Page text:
American Experience (February 2011)
A chronicle of the 1911 factory fire that led to widespread reforms for factory safety.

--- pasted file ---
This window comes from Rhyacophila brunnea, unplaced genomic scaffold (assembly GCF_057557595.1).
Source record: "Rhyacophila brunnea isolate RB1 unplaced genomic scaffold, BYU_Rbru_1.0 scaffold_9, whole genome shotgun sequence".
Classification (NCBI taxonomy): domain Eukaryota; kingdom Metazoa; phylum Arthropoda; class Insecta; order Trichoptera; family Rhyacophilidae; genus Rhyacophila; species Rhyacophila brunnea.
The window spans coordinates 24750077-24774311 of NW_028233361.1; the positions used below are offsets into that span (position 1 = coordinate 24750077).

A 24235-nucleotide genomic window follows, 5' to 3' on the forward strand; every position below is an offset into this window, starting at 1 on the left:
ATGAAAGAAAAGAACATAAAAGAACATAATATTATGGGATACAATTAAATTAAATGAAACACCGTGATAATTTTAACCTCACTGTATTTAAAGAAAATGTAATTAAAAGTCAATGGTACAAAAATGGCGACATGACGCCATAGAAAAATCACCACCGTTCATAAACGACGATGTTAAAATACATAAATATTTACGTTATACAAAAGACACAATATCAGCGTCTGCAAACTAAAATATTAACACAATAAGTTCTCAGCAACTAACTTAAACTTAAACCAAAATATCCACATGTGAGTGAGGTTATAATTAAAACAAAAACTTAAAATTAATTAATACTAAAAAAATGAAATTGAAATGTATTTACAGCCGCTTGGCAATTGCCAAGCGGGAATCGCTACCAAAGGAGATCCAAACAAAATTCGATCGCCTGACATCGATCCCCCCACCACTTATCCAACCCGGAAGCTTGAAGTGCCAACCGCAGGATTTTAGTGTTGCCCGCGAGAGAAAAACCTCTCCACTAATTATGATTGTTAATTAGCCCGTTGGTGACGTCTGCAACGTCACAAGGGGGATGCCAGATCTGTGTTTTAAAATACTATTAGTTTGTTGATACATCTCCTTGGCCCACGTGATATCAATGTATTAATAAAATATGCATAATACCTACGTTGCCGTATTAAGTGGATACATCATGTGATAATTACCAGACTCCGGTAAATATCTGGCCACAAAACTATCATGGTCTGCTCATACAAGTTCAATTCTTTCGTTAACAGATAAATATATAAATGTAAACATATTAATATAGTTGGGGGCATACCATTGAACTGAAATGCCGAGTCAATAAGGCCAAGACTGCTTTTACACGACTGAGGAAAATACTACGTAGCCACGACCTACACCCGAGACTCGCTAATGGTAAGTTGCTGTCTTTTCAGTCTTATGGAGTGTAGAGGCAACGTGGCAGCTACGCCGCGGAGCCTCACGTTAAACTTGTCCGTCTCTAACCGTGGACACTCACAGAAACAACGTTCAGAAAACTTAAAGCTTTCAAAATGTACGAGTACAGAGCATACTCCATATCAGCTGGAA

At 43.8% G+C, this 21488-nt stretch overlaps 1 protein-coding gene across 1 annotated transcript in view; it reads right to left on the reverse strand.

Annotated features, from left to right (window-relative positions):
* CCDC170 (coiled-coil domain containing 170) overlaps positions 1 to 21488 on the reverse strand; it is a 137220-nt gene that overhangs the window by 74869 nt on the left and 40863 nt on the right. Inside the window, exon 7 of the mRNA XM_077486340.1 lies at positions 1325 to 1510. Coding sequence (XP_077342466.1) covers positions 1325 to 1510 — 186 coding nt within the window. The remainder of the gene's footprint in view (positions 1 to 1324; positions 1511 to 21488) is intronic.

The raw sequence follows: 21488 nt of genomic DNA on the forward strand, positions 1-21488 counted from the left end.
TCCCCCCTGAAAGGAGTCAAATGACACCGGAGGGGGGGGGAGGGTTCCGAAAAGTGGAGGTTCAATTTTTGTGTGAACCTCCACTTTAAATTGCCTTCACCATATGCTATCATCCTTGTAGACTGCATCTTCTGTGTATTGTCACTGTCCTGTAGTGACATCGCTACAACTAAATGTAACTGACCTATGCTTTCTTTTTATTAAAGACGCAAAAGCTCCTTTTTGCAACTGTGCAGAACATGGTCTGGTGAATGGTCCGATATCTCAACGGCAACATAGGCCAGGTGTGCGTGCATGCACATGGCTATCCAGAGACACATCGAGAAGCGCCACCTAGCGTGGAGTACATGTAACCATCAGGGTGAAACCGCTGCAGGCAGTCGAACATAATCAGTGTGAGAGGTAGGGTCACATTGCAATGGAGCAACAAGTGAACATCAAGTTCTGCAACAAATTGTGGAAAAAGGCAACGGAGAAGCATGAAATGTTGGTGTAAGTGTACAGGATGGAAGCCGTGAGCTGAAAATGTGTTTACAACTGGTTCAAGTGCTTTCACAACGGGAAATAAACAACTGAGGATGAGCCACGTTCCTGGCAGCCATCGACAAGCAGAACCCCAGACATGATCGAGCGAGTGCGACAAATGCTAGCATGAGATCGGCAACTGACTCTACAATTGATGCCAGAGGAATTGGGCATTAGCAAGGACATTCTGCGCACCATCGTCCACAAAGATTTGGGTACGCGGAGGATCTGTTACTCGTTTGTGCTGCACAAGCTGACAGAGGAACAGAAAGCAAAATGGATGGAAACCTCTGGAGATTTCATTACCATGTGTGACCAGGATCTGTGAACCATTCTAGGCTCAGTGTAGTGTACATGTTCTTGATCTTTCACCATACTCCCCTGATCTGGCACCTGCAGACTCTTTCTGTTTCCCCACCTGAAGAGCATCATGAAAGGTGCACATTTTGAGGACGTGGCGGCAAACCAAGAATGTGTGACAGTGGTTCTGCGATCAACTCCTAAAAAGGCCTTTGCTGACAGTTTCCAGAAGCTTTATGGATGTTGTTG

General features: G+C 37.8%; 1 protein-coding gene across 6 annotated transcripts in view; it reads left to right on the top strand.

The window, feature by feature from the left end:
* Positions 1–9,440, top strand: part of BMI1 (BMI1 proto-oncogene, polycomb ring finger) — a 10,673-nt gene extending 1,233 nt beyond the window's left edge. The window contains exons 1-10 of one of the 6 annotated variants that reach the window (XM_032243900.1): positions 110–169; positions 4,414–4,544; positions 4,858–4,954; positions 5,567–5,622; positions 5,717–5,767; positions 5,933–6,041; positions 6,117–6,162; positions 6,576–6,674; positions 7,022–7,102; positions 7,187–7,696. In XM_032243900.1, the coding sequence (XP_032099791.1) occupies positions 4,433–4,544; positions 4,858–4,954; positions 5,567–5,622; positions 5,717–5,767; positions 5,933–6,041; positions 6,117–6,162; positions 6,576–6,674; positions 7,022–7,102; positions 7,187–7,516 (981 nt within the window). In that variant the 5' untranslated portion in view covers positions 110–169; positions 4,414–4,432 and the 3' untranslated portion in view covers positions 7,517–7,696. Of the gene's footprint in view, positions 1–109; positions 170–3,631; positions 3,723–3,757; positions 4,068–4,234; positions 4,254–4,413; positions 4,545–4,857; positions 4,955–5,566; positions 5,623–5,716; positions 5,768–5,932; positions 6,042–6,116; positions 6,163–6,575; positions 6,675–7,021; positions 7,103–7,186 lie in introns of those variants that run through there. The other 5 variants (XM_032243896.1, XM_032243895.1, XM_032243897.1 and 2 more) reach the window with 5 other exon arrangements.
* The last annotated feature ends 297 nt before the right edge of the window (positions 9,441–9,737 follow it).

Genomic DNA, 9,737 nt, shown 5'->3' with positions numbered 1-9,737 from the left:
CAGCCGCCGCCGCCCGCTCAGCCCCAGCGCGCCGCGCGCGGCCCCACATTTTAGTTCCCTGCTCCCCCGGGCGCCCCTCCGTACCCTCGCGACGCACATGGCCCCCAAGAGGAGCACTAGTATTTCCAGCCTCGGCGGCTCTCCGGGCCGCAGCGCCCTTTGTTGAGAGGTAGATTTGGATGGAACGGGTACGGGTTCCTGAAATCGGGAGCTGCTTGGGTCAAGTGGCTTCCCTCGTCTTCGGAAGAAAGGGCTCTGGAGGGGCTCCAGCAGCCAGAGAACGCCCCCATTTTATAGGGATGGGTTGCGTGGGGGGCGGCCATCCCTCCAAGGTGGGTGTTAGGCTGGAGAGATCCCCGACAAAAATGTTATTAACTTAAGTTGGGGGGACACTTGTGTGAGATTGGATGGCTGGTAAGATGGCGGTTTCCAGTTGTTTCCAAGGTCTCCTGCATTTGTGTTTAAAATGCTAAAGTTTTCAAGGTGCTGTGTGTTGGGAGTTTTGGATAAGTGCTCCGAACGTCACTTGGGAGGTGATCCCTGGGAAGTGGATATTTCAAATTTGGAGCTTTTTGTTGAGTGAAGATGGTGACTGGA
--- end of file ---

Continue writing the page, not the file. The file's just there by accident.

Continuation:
On March 25, 1911, a fire claimed the lives of 146 garment workers – mostly women and girls – at the Triangle Shirtwaist factory in NYC ‘s Greenwich Village, many jumping to their deaths, unable to escape the sweatshop building because the owners had had the doors locked to prevent theft and unauthorized breaks. Wignot’s straightforward film counts down to the tragedy, recounting the controversial growth of labor union power among garment workers and the reactionary responses of factory owners; a sense of the gap between the haves and have-nots of the time; brief profiles of some of the factory workers, many immigrants; the background of owners Max Blanck and Isaac Harris, immigrant success stories who managed to escape criminal charges in the end; and a quick rundown of the reforms and regulations introduced following the tragedy. Utilizing talking head experts, minor re-enacted sequences on the factory floor, archival sources, and recitations of the experiences of survivors, the film hews close to the PBS program’s typically more informative than artistic approach.